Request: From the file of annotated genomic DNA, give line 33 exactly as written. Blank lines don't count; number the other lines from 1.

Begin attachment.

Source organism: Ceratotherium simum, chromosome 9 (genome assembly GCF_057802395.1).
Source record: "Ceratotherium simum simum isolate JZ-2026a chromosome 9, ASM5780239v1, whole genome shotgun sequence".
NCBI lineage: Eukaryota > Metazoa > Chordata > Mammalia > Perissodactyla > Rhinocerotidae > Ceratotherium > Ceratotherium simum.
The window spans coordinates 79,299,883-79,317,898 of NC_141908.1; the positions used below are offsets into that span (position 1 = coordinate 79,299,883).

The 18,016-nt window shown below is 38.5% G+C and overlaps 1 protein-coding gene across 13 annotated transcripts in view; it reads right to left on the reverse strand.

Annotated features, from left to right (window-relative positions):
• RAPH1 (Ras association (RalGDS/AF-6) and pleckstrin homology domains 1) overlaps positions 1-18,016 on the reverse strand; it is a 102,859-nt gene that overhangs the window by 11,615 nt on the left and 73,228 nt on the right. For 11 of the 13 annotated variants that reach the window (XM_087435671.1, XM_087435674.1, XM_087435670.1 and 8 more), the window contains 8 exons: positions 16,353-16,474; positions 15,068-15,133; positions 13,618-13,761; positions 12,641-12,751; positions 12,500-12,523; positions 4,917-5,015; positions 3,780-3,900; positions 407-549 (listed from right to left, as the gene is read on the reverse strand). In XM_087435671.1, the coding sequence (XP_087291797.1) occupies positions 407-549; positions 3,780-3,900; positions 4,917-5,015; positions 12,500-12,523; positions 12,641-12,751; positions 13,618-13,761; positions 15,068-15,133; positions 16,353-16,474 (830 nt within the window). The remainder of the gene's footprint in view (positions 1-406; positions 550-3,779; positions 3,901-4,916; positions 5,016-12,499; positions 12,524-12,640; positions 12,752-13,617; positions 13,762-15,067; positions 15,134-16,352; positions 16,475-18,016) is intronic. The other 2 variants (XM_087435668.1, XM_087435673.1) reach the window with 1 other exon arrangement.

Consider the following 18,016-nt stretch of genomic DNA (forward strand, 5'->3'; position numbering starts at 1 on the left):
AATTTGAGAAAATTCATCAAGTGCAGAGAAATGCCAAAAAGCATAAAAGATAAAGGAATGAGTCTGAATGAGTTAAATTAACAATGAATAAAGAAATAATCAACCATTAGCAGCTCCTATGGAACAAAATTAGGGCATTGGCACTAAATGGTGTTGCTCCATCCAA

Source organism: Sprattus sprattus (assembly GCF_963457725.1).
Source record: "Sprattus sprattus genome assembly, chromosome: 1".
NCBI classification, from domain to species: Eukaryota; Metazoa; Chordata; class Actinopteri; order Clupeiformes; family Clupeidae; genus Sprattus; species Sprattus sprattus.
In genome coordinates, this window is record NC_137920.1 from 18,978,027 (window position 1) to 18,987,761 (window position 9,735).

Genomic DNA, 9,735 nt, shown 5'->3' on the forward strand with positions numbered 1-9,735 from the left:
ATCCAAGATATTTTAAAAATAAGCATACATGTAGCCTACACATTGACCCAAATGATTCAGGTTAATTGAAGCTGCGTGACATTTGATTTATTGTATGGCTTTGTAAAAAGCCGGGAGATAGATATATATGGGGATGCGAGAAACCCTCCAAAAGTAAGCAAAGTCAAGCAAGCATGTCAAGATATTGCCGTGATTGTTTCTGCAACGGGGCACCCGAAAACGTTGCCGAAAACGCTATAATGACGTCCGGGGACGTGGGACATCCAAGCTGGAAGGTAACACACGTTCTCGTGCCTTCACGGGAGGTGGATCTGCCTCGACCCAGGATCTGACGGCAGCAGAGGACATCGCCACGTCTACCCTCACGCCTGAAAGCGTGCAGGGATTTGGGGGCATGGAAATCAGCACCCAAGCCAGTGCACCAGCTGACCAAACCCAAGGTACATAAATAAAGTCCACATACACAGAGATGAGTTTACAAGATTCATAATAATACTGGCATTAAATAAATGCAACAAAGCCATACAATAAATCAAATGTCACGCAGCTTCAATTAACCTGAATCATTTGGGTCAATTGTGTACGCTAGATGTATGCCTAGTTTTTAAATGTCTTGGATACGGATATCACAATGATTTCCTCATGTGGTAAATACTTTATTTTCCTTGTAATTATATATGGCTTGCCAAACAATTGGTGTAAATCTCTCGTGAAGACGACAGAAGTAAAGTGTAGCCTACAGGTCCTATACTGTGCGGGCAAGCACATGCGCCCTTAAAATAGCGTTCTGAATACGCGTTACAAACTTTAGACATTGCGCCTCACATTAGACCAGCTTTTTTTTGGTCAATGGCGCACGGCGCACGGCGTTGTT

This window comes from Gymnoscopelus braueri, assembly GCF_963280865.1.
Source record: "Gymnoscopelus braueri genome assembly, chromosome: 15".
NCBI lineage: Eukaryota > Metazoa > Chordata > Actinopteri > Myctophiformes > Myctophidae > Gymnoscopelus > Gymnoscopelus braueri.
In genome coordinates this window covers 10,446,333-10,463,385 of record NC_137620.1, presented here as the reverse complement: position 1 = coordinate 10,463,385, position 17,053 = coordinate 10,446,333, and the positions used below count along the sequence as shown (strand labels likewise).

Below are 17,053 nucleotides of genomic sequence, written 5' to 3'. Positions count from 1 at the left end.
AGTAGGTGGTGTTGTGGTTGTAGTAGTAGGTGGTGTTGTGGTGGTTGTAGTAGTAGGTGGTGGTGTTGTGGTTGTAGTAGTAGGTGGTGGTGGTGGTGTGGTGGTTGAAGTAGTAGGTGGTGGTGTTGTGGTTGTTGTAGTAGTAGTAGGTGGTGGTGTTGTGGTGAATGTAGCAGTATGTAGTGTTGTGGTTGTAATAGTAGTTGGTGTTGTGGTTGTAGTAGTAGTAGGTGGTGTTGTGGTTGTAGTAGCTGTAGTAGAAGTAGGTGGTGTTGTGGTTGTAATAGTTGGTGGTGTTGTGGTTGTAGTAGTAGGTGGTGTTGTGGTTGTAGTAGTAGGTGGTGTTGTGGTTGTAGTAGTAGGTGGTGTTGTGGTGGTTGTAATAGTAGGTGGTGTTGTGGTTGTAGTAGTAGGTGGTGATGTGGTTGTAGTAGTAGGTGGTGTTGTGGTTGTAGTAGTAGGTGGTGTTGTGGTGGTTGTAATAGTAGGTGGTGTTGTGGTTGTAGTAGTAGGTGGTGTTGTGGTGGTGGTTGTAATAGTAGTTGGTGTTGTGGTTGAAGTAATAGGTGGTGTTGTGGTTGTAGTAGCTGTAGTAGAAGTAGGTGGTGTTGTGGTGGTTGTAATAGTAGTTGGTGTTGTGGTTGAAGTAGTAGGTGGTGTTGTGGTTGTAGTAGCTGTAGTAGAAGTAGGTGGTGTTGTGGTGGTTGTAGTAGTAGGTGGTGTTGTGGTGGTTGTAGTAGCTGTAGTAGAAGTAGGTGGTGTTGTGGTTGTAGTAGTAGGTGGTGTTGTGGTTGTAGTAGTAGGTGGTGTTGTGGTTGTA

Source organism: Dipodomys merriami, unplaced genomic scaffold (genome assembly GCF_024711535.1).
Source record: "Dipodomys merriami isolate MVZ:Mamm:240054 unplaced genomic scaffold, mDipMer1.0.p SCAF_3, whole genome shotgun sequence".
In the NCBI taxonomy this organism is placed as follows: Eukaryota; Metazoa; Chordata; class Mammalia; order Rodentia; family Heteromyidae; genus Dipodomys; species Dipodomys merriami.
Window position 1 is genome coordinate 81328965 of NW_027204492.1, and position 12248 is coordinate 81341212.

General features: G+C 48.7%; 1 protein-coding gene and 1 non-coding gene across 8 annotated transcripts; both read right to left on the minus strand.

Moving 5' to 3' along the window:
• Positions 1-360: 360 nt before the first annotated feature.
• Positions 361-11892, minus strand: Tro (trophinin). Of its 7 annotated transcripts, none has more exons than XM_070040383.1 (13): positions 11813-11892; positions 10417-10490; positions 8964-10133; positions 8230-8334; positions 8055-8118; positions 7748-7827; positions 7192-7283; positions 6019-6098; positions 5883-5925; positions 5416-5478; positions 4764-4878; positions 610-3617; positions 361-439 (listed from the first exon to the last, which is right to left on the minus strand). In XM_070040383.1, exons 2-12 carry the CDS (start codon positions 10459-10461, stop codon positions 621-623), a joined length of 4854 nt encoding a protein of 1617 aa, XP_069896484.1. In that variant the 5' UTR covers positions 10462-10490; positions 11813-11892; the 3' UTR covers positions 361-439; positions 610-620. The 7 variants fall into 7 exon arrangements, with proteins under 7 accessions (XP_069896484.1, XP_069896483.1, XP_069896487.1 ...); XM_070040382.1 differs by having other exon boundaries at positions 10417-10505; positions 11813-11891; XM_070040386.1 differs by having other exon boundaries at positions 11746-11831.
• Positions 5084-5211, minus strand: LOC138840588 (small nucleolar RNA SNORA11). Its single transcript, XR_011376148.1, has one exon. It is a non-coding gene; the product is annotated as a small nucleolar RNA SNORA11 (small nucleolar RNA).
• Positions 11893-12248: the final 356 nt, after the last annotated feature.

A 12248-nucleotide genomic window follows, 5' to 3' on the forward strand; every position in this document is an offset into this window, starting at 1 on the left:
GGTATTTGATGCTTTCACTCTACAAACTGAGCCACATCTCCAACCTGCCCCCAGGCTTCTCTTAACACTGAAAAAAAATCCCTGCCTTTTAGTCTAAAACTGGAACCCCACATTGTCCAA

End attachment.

GGTATTTGATGCTTTCACTCTACAAACTGAGCCACATCTCCAACCTGCCCCCAGGCTTCTCTTAACACTGAAAAAAAATCCCTGCCTTTTAGTCTAAAACTGGAACCCCACATTGTCCAA